To develop a validated stigma checklist to assist physicians in addressing depression in Latino patients.
Two hundred low-income, Spanish-speaking, Latino patients in primary care clinics were screened for depression using Patient Health Questionnaires (PHQ-2 and PHQ-9), and medical records were reviewed. With the use of a wide pool of stigma items, empirical methods were used to develop a stigma checklist from this primary care sample and patient information was used to demonstrate construct validity.
Patients reporting higher levels of perceived stigma using the stigma checklist were less likely to disclose their depression diagnosis to their family and friends (P<.05) and also less likely to be taking depression medication (OR=.78; 95% CI, .62–.99). Patients with stigma were less likely to be able to manage their depression (OR=.79; 95% CI, .65–.96) and more likely to have missed scheduled appointment visits (OR=1.44; 95% CI, 1.03–2.02).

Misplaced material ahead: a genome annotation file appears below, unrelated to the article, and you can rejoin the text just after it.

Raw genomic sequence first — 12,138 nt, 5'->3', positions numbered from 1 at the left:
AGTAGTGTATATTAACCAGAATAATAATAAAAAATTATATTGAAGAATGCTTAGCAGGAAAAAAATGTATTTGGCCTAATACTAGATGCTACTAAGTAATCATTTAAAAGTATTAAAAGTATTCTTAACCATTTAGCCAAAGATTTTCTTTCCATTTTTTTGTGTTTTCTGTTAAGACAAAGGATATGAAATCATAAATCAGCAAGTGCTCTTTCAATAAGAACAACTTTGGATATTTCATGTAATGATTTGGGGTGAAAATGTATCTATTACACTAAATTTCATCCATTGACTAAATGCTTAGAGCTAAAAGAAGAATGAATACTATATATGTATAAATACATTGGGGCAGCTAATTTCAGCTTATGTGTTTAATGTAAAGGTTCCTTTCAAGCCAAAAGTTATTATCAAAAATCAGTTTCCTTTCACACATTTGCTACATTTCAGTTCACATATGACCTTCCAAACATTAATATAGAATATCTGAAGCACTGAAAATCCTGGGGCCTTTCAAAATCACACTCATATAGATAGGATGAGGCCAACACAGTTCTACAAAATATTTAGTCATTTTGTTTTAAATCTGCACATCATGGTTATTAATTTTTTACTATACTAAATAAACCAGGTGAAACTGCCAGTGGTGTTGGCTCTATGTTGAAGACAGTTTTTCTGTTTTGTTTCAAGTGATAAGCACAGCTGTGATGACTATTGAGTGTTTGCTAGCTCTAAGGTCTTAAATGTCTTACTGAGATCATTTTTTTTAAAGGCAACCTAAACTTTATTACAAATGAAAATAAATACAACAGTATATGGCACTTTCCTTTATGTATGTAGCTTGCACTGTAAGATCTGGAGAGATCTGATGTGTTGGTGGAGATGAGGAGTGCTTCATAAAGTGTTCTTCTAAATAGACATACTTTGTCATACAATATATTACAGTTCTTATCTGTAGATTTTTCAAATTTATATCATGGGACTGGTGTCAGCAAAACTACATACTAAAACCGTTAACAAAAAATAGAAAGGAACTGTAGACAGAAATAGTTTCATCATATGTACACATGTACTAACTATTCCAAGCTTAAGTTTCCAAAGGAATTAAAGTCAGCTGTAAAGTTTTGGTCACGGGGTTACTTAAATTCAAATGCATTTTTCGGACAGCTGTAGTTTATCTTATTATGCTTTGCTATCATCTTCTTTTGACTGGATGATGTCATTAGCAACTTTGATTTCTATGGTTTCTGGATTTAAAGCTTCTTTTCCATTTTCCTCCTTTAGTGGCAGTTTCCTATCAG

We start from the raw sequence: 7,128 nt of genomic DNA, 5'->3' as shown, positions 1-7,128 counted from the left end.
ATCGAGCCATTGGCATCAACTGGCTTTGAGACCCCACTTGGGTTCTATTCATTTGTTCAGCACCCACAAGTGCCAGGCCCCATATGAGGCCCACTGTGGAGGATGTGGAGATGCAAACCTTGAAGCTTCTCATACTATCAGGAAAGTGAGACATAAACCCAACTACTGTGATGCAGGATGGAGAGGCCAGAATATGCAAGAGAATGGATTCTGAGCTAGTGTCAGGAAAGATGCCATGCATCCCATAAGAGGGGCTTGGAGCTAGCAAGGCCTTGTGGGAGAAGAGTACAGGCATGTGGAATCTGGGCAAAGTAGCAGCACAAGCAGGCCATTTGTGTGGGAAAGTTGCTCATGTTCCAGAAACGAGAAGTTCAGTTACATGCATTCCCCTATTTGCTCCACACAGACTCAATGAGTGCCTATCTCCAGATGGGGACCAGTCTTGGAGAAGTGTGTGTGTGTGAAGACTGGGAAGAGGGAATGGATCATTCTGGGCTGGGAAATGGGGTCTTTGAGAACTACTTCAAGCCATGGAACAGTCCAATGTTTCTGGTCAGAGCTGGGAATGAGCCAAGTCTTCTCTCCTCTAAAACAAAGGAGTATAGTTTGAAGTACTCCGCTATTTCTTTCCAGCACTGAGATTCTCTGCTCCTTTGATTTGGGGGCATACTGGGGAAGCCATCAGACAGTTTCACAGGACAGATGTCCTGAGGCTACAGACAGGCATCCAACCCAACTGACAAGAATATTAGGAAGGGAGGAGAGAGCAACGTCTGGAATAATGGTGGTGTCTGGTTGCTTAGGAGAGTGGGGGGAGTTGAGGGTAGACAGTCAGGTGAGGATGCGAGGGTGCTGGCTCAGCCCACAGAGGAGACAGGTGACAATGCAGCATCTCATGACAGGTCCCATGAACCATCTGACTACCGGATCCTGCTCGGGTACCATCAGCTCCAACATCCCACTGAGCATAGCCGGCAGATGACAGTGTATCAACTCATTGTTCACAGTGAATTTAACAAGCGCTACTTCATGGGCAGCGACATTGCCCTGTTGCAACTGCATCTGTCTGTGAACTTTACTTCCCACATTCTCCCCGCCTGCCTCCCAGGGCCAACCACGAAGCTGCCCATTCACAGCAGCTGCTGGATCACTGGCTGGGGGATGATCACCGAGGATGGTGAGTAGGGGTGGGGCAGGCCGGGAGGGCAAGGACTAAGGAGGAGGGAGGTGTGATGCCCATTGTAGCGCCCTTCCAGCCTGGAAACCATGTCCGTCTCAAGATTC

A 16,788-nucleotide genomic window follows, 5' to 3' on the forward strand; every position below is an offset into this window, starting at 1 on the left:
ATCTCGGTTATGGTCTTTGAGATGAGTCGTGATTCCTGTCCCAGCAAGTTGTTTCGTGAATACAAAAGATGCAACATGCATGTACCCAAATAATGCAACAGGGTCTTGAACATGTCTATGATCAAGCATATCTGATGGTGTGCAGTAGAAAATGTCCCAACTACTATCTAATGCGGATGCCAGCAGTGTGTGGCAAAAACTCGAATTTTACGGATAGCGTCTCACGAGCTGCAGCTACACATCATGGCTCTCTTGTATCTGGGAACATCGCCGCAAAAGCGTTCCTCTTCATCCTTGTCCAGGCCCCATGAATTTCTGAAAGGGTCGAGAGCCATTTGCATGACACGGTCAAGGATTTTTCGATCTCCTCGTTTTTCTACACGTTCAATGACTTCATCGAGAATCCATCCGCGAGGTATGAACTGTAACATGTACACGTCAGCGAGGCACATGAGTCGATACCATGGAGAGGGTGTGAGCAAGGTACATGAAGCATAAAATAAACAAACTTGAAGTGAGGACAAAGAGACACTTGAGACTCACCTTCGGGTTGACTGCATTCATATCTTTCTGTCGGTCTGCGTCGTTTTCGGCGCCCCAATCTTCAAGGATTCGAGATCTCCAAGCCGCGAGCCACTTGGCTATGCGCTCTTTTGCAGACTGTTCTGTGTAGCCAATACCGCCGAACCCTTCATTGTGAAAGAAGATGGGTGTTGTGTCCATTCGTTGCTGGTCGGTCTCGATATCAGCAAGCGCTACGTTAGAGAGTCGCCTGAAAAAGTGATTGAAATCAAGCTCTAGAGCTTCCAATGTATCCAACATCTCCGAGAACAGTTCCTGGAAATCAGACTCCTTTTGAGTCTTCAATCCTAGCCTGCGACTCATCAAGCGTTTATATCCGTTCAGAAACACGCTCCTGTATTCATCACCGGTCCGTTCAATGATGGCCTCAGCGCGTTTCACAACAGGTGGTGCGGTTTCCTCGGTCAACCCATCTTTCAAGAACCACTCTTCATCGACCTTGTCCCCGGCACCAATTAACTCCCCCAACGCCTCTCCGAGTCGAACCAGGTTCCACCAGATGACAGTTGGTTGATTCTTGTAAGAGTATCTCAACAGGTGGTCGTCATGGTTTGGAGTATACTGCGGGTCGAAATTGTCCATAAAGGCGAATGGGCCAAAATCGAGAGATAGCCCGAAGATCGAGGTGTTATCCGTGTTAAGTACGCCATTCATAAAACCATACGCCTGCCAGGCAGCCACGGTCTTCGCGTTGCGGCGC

Given the strong relationship between stigma and care of depression, primary care clinicians should be aware of and address stigma among their depressed Latino patients. The stigma checklist presented for treating Spanish-speaking Latino patients in primary care may be used to assess depressed patients for stigma to help inform clinical management of patients.